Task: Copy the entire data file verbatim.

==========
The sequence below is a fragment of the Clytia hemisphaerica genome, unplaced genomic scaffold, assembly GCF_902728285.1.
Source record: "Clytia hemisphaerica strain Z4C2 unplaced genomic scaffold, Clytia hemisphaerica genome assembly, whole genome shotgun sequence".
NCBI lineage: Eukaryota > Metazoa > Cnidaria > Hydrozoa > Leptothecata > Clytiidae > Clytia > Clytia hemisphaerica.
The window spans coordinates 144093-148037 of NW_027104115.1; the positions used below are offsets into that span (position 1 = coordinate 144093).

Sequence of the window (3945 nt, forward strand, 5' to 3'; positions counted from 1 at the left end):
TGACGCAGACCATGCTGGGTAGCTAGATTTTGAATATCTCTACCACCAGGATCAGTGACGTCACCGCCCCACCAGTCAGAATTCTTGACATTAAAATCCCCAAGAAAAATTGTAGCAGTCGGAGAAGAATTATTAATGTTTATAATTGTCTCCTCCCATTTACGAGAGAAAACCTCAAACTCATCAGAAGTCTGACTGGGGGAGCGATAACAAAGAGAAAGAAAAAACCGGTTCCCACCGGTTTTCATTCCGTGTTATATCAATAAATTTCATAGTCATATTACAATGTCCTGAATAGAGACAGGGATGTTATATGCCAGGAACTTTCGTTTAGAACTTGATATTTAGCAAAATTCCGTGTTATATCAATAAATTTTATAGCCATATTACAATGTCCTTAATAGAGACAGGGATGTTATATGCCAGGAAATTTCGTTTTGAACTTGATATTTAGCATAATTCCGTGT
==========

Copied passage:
The sequence below is a fragment of the Clytia hemisphaerica genome, unplaced genomic scaffold, assembly GCF_902728285.1.
Source record: "Clytia hemisphaerica strain Z4C2 unplaced genomic scaffold, Clytia hemisphaerica genome assembly, whole genome shotgun sequence".
NCBI lineage: Eukaryota > Metazoa > Cnidaria > Hydrozoa > Leptothecata > Clytiidae > Clytia > Clytia hemisphaerica.
The window spans coordinates 144093-148037 of NW_027104115.1; the positions used below are offsets into that span (position 1 = coordinate 144093).

Sequence of the window (3945 nt, forward strand, 5' to 3'; positions counted from 1 at the left end):
TGACGCAGACCATGCTGGGTAGCTAGATTTTGAATATCTCTACCACCAGGATCAGTGACGTCACCGCCCCACCAGTCAGAATTCTTGACATTAAAATCCCCAAGAAAAATTGTAGCAGTCGGAGAAGAATTATTAATGTTTATAATTGTCTCCTCCCATTTACGAGAGAAAACCTCAAACTCATCAGAAGTCTGACTGGGGGAGCGATAACAAAGAGAAAGAAAAAACCGGTTCCCACCGGTTTTCATTCCGTGTTATATCAATAAATTTCATAGTCATATTACAATGTCCTGAATAGAGACAGGGATGTTATATGCCAGGAACTTTCGTTTAGAACTTGATATTTAGCAAAATTCCGTGTTATATCAATAAATTTTATAGCCATATTACAATGTCCTTAATAGAGACAGGGATGTTATATGCCAGGAAATTTCGTTTTGAACTTGATATTTAGCATAATTCCGTGT